But adding a kitchen, or some kind of food service, to the schools "is going to be difficult," says Freire, "First of all, we would need to hire more people -- to cook, to serve, to clean up -- and of course we would need to build a place to put it all."

In terms of the future. Padre Freire has been thinking that the schoolchildren should derive some benefit from their winter vacation by spending some time at the seashore. The hottest months in Guayaquil are February, March and April, and schoolchildren have these months off. Owing to Guayaquil’s proximity to the equator (about 130 miles) , this season is called "winter." "The sea is always healthy," says Freire, but as a rule the children cannot go there because transportation is very expensive for them -- and once they were there, where would they stay? Hotel accommodations are out of the question. And of course they have to eat. So for them it is prohibitively expensive. The padre points out that although the people spend all of their lives on the coast -- Guayaquil is by far the busiest seaport in Ecuador -- many of them never see the ocean. "So if we built some dormitories in Playas, we could put up a busload of children for the night." Playas is the nearest beach town, about 65 miles from Guayaquil.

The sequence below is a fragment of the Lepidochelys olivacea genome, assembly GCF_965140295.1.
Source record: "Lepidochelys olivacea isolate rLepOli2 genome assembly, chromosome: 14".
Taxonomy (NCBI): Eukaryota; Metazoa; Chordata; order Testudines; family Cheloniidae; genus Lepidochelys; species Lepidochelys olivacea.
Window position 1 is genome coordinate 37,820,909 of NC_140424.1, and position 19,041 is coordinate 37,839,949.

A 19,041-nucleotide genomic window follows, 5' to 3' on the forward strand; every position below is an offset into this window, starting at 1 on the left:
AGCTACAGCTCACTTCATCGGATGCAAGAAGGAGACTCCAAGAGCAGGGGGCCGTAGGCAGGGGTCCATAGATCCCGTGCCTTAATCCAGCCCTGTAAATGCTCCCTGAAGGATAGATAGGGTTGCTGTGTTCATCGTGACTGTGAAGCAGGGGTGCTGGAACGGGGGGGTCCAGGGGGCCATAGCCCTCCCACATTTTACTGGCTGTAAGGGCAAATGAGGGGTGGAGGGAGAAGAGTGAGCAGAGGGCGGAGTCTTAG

"I have been thinking that it would be a good idea to build a better school than the Instituto Stabile, which, to tell the truth," Freire acknowledges, "is quite ugly. But at present in Guayaquil it is very difficult to find a piece of property on which to build. It’s very expensive, and I do not think that I am likely to have either the time or the money to do that. But I am also thinking of building a small school in Playas -- attached to the dormitories, of course -- for the children of the fishermen."

I couldn’t help asking Padre Freire why the Bible in the institute’s chapel is in English. "That is to show the children that the word of God is the same in your country as it is here -- and so that people won’t steal it," he says, laughing.